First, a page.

When administering an IANB with a buffered LA, wait 2 minutes and then, using an EPT or refrigerant spray, assess the tooth for pulpal anesthesia. If no response, begin the dental procedure. If there is a response, repeat the injection, again using buffered LA. Saving 10 to 15 minutes per patient may have a significant impact on the way a dentist practices.

How to Buffer

Three buffering options for dental LAs are presently available: "do it yourself" (DIY) and two commercial systems.

Medical doctors who use local anesthetics-primarily dermatologists, allergists, and plastic and reconstructive surgeons-buffer LAs on a regular basis, as the administration of LA into skin is painful.19 Physicians do not use prefilled cartridges of local anesthetics, instead using multidose bottles (50 mL) of lidocaine 1% or 2% with epinephrine 1:100,000; a multidose bottle (50 mL) of 8.4% sodium bicarbonate (the buffering solution); and a plastic disposable syringe. The medical literature is replete with articles describing DIY techniques and their success rates. Ratios of 10 parts lidocaine to 1 part bicarbonate; 5 to 1; and 30 to 1 have been reported with varying results.20-22

In order to guarantee successful buffering of a local anesthetic cartridge to a pH of approximately 7.4, one needs to know the pH of the buffering agent, Na+ bicarbonate, as its pH will determine the final pH of the combined solution. If the resultant pH of the LA cartridge is not high enough (<7.0), the benefits of buffering will not be observed. If the pH of the solution is too high (~7.58 or higher), several (non-life-threatening) complications-edema at the injection site and/or a precipitate forming inside the LA cartridge-might be observed (see below).23,24

As the pH of Na+ bicarbonate determines the final pH of the LA solution, it is important to know its pH prior to buffering.  The label on the multidose vial of Na+ bicarbonate lists the pH as 7.8. However, in parentheses it states that the pH may range from 7.0 to 8.5. Being that pH is a logarithmic scale, each increase or decrease in pH value represents a significant change in the acidity of the fluid or tissue being tested.

Dentists who have tried DIY have also had varying results. Using a 1.0-mL tuberculin syringe, a volume of LA (commonly 0.2 mL) is removed from the cartridge with an equal volume of Na+ bicarbonate added-also called "remove and replace." The pH of the cartridge is now that of the buffering agent.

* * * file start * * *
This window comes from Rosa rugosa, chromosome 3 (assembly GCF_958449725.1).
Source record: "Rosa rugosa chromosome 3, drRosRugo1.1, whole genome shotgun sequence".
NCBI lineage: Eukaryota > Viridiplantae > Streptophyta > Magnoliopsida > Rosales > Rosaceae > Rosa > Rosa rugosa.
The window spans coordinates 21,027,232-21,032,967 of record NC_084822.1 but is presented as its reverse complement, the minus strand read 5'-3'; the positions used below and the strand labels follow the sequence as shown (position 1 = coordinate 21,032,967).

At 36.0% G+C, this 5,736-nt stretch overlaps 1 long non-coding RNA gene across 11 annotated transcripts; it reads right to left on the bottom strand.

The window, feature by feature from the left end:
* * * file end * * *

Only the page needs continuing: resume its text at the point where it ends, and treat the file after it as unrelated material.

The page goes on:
Anecdotal reports from a number of dentists using DIY buffering have described the occurrence of edema (in one instance "about the size of a golf ball") at the site of buffered LA injection.25,26 In one instance the dentist had used a bottle of 8.4% Na+ bicarbonate  successfully and without complication, with the edema occurring following the first injection from a "new" bottle of Na+ bicarbonate.25 A possible cause of the edema is that the pH of the new Na+ bicarbonate  bottle was significantly higher than that of the original bottle. Injection of LA at a pH greater than 7.58 produces edema by causing water to diffuse out of cells.

Several commercial buffering options also exist. One such uses multidose Na+ bicarbonate and multidose lidocaine.27 Similar to DIY (unknown pH of the bicarbonate), this system limits the dentist to the use of one local anesthetic (lidocaine 2% with 1:100,000 epinephrine), as well as requiring the use of a plastic syringe for the delivery of the LA injection. Another system, introduced in 2010, permits buffering of any local anesthetic cartridge.28 It rapidly and consistently buffers the LA cartridge to a pH of 7.4. The multidose bicarbonate cartridge allows for the buffering of 20 dental LA cartridges and may be used over a period of 5 days.

Conclusion

Clinical trials17,18 have demonstrated that, done properly-achieving the desired pH (~7.4)-the administration of a buffered local anesthetic provides a more rapid onset of more profound anesthesia, comfortably, and with less post-injection soreness. The authors of this paper recommend that all dental local anesthetic injections using articaine, lidocaine, mepivacaine, and prilocaine be buffered prior to injection.

About the Authors

Mic Falkel, DDS
Founder and Chief Medical Officer, Onpharma Company, Carson City, Nevada; Private Practice, Monterey, California; Adjunct Clinical Professor, University of the Pacific Dugoni School of Dentistry, San Francisco, California

Stanley F. Malamed, DDS
Dentist Anesthesiologist, Emeritus Professor, Ostrow School of Dentistry of U.S.C., Los Angeles, California

References

1. Communication with Septodont NA. Lancaster, PA, May 2016.

2. Communication with Septodont Holding. Saint Maur des Fosses. Cedex, France. May 2017.